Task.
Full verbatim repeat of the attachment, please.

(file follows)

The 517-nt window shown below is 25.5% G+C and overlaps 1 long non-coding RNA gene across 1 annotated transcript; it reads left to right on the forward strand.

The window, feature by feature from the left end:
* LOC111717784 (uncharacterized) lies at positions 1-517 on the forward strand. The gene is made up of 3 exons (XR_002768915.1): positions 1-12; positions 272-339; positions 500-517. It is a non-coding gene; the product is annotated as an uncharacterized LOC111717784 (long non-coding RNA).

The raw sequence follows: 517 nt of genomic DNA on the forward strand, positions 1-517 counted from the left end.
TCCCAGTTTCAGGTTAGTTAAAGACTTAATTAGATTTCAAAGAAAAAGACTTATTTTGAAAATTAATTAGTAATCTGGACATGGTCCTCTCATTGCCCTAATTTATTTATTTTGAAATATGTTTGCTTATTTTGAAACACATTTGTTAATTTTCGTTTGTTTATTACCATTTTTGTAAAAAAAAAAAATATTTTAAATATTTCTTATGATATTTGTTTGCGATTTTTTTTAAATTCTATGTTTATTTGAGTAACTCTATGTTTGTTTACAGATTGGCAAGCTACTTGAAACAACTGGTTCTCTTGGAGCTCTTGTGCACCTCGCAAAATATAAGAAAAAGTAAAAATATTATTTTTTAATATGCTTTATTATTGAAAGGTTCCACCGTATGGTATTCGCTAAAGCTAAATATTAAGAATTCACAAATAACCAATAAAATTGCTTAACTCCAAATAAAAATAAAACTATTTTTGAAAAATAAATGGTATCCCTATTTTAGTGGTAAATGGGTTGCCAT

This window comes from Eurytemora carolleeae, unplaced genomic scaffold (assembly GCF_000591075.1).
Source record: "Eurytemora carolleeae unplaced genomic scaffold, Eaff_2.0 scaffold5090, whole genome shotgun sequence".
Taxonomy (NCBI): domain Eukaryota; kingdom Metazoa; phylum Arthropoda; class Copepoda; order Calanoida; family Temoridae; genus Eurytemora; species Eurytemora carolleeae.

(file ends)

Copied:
The 517-nt window shown below is 25.5% G+C and overlaps 1 long non-coding RNA gene across 1 annotated transcript; it reads left to right on the forward strand.

The window, feature by feature from the left end:
* LOC111717784 (uncharacterized) lies at positions 1-517 on the forward strand. The gene is made up of 3 exons (XR_002768915.1): positions 1-12; positions 272-339; positions 500-517. It is a non-coding gene; the product is annotated as an uncharacterized LOC111717784 (long non-coding RNA).

The raw sequence follows: 517 nt of genomic DNA on the forward strand, positions 1-517 counted from the left end.
TCCCAGTTTCAGGTTAGTTAAAGACTTAATTAGATTTCAAAGAAAAAGACTTATTTTGAAAATTAATTAGTAATCTGGACATGGTCCTCTCATTGCCCTAATTTATTTATTTTGAAATATGTTTGCTTATTTTGAAACACATTTGTTAATTTTCGTTTGTTTATTACCATTTTTGTAAAAAAAAAAAATATTTTAAATATTTCTTATGATATTTGTTTGCGATTTTTTTTAAATTCTATGTTTATTTGAGTAACTCTATGTTTGTTTACAGATTGGCAAGCTACTTGAAACAACTGGTTCTCTTGGAGCTCTTGTGCACCTCGCAAAATATAAGAAAAAGTAAAAATATTATTTTTTAATATGCTTTATTATTGAAAGGTTCCACCGTATGGTATTCGCTAAAGCTAAATATTAAGAATTCACAAATAACCAATAAAATTGCTTAACTCCAAATAAAAATAAAACTATTTTTGAAAAATAAATGGTATCCCTATTTTAGTGGTAAATGGGTTGCCAT

This window comes from Eurytemora carolleeae, unplaced genomic scaffold (assembly GCF_000591075.1).
Source record: "Eurytemora carolleeae unplaced genomic scaffold, Eaff_2.0 scaffold5090, whole genome shotgun sequence".
Taxonomy (NCBI): domain Eukaryota; kingdom Metazoa; phylum Arthropoda; class Copepoda; order Calanoida; family Temoridae; genus Eurytemora; species Eurytemora carolleeae.